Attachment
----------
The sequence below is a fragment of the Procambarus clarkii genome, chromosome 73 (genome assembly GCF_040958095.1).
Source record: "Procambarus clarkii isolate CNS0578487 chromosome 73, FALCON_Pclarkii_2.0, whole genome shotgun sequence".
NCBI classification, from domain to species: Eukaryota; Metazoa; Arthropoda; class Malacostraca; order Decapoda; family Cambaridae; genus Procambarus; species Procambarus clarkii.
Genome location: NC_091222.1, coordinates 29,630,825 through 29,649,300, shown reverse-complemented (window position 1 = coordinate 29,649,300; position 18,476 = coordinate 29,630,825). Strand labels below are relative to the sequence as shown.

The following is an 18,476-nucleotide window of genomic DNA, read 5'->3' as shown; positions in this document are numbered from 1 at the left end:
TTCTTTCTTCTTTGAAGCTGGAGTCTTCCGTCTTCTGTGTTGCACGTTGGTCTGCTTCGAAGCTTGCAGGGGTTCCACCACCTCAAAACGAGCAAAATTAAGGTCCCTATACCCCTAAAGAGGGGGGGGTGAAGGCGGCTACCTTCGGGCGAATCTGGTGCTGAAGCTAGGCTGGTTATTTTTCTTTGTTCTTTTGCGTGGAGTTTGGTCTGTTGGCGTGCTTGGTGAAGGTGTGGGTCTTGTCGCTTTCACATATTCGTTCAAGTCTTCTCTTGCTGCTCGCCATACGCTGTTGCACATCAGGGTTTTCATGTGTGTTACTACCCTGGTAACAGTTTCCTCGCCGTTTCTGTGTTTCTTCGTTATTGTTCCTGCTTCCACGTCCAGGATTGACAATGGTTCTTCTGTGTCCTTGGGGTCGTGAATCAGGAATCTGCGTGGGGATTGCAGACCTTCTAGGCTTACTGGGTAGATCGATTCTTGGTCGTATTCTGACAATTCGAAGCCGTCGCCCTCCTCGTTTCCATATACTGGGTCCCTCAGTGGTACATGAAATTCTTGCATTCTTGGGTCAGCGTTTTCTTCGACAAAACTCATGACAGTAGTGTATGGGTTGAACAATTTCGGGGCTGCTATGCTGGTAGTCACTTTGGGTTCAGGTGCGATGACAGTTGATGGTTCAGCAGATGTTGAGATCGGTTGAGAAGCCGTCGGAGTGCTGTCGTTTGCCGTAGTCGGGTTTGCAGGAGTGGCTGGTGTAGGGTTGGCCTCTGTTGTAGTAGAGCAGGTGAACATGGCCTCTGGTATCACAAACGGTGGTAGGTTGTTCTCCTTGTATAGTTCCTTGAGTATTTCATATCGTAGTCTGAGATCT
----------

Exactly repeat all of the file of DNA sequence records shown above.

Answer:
The sequence below is a fragment of the Procambarus clarkii genome, chromosome 73 (genome assembly GCF_040958095.1).
Source record: "Procambarus clarkii isolate CNS0578487 chromosome 73, FALCON_Pclarkii_2.0, whole genome shotgun sequence".
NCBI classification, from domain to species: Eukaryota; Metazoa; Arthropoda; class Malacostraca; order Decapoda; family Cambaridae; genus Procambarus; species Procambarus clarkii.
Genome location: NC_091222.1, coordinates 29,630,825 through 29,649,300, shown reverse-complemented (window position 1 = coordinate 29,649,300; position 18,476 = coordinate 29,630,825). Strand labels below are relative to the sequence as shown.

The following is an 18,476-nucleotide window of genomic DNA, read 5'->3' as shown; positions in this document are numbered from 1 at the left end:
TTCTTTCTTCTTTGAAGCTGGAGTCTTCCGTCTTCTGTGTTGCACGTTGGTCTGCTTCGAAGCTTGCAGGGGTTCCACCACCTCAAAACGAGCAAAATTAAGGTCCCTATACCCCTAAAGAGGGGGGGGTGAAGGCGGCTACCTTCGGGCGAATCTGGTGCTGAAGCTAGGCTGGTTATTTTTCTTTGTTCTTTTGCGTGGAGTTTGGTCTGTTGGCGTGCTTGGTGAAGGTGTGGGTCTTGTCGCTTTCACATATTCGTTCAAGTCTTCTCTTGCTGCTCGCCATACGCTGTTGCACATCAGGGTTTTCATGTGTGTTACTACCCTGGTAACAGTTTCCTCGCCGTTTCTGTGTTTCTTCGTTATTGTTCCTGCTTCCACGTCCAGGATTGACAATGGTTCTTCTGTGTCCTTGGGGTCGTGAATCAGGAATCTGCGTGGGGATTGCAGACCTTCTAGGCTTACTGGGTAGATCGATTCTTGGTCGTATTCTGACAATTCGAAGCCGTCGCCCTCCTCGTTTCCATATACTGGGTCCCTCAGTGGTACATGAAATTCTTGCATTCTTGGGTCAGCGTTTTCTTCGACAAAACTCATGACAGTAGTGTATGGGTTGAACAATTTCGGGGCTGCTATGCTGGTAGTCACTTTGGGTTCAGGTGCGATGACAGTTGATGGTTCAGCAGATGTTGAGATCGGTTGAGAAGCCGTCGGAGTGCTGTCGTTTGCCGTAGTCGGGTTTGCAGGAGTGGCTGGTGTAGGGTTGGCCTCTGTTGTAGTAGAGCAGGTGAACATGGCCTCTGGTATCACAAACGGTGGTAGGTTGTTCTCCTTGTATAGTTCCTTGAGTATTTCATATCGTAGTCTGAGATCT